I am a writer. As such, I have a lot of friends who are writers. I have even more acquaintances who are writers. On social media (mostly Facebook but also Instagram and Twitter) I would wager that my interactions with writers outnumber interactions with everyone else combined. I have a short list of non-family members that I put into the category of close friends. There are two from my university days and another three that I didn’t even know existed until I started writing, and more specifically, started participating in National Novel Writing Month, or NaNoWriMo as well like to call it, or if we’re being particularly lazy, “NaNo”.

NaNo is a challenge to writers everywhere to write 50,000 words in the month of November. In other words, write a novel in thirty days. That works out to 1,667 words per day, every day, for an entire month. It’s a lot. It may not seem like a lot, but it’s a lot. Trust me, I know. I participated in this challenge six years in a row from 2011 to 2016 and was only successful four out of those six years.

For a number of reasons, I’m not doing NaNo this year. A friend asked me if it felt weird and I said that it did. Other than the fact I’ve done it for six years in a row now I couldn’t put my finger on why that was. I thought a bit about it a bit more and came to the conclusion that it felt weird because NaNoWriMo is a big reason that I am a writer at all.

In early 2010 I started dabbling with some writing. Not simply jotting stuff down and blogging every now and then, but writing with plot and character in mind. Well, sort of. I was blogging somewhat regularly and I had every intention of starting a big screenwriting project, at some point, some time, you know, later. But by some sheer twist of fate, it was the month of November that all that changed.

If anyone out there is a fan of the James Burke show Connections (and Connections 2 and Connections 3) you’ll see that my “path to success” goes WAY back and isn’t exactly a straight line.

That’s Why I’m on This Oil Rig a Writer

  • In 1993 I worked as a clerk at a video store before heading off to university.
  • It was that first year at university that I would have a little girlfriend trouble.
  • While that was going on, Kevin Smith was writing the movie Clerks. It is a movie about a couple dudes working as, well, clerks. One in a video store and one at a convenience store. One of the clerks has girlfriend trouble. 
  • That movie came out in 1994 and I saw it when it hit video stores in 1995. The movie changed the way I looked at films and my whole creative process and I was an immediate fan. 
  • Later that year I got back together with one of my girlfriends from back in 1993. We would get married on November 6, 1999.  
  • Fast forward to 2010. Kevin Smith had made ten movies and was a huge success and doing his Q&A sessions and multiple podcasts. My wife looks out her office window one day and sees a billboard advertising Kevin Smith coming to town just a few days before our anniversary.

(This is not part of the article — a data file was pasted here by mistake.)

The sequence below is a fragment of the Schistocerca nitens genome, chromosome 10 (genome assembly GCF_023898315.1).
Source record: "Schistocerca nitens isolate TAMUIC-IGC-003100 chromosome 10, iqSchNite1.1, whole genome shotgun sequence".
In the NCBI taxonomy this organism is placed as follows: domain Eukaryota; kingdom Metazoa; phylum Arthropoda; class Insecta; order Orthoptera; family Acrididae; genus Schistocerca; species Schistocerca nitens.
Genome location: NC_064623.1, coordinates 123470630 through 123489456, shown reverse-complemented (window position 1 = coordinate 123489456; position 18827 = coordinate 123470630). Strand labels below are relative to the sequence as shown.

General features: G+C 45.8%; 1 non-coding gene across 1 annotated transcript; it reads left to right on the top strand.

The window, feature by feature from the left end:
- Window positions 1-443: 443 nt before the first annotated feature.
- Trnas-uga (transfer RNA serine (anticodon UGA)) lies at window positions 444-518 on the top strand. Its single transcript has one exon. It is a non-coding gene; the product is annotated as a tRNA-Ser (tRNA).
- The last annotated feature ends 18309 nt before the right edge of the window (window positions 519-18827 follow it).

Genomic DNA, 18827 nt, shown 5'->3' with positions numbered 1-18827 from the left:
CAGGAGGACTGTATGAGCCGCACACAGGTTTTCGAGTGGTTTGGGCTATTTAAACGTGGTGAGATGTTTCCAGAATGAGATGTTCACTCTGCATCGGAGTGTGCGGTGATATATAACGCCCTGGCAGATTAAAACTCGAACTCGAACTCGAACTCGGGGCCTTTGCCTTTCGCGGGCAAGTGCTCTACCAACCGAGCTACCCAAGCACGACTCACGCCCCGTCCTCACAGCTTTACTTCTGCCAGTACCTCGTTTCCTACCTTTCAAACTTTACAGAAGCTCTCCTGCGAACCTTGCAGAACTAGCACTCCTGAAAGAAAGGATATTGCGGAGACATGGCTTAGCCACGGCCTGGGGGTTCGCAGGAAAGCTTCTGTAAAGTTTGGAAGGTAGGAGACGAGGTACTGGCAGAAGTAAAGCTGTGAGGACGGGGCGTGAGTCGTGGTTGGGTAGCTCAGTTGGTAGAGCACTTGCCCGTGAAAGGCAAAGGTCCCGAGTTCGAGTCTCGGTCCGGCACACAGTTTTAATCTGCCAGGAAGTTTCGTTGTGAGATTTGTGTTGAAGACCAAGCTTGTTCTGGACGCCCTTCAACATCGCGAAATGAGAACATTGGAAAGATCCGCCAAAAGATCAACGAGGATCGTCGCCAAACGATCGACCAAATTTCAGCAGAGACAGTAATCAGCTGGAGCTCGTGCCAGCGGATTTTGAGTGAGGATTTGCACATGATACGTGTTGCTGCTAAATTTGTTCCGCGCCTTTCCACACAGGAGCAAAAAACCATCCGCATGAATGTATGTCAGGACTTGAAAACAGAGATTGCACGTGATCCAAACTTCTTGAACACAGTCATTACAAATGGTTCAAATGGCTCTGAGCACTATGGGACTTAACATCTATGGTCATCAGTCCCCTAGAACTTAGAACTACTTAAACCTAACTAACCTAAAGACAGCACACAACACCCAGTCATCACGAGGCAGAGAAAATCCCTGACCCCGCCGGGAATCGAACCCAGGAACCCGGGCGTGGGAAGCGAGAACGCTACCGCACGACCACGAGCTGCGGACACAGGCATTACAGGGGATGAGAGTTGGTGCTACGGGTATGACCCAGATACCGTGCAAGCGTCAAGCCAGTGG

• We attend the show and have a great time and it sparked something in me. Afterwards, I came across this blogger and writer by the name of Robert Chazz Chute who wrote about his experience at the same show. In his post, he mentioned this weird thing called NaNoWriMo. I, in turn, wrote a blog post about getting off my ass and actually writing something. It was going to be a screenplay. 
  • In 2011 I started writing the screenplay and I was having a conversation with one of those close friends I mentioned earlier in the post. I was lamenting that I was having a hard time getting my story to fit into the framework of a film. He said that he didn’t want to see an Andrew Butters movie. He’d rather read an Andrew Butters book. So, I switched gears and started to write it as a novel. 
  • In November 2011, I attempted my first NaNoWriMo. I was there alongside Robert cranking out words and having a great time. It was on Twitter during NaNo that I met a writer by the name of Jennifer Gracen.
  • Jennifer was a NaNo cheerleader and she introduced me to a whole number of other writers and eventually she invited me into a writer’s group on Facebook. One of these individuals is now one of my other close friends, Gordon Bonnet. We joke that we are brothers from different mothers. Twins separated at birth and by more than a decade and several strands of DNA. 
  • One of the Twitter NaNo folks Jennifer introduced me to almost died due to a medical complication and there was an anthology being put together to raise money to help pay her medical bills. I wrote a piece of creative non-fiction about the unexpected death of my wife’s brother and Jennifer edited that piece for me. It was eventually accepted into the anthology and just like that, I had my first published piece. 
  • Shortly thereafter I had a photographer friend, Christine Reid, do some headshots for me. If I was going to write books I was going to need pictures for back covers, right?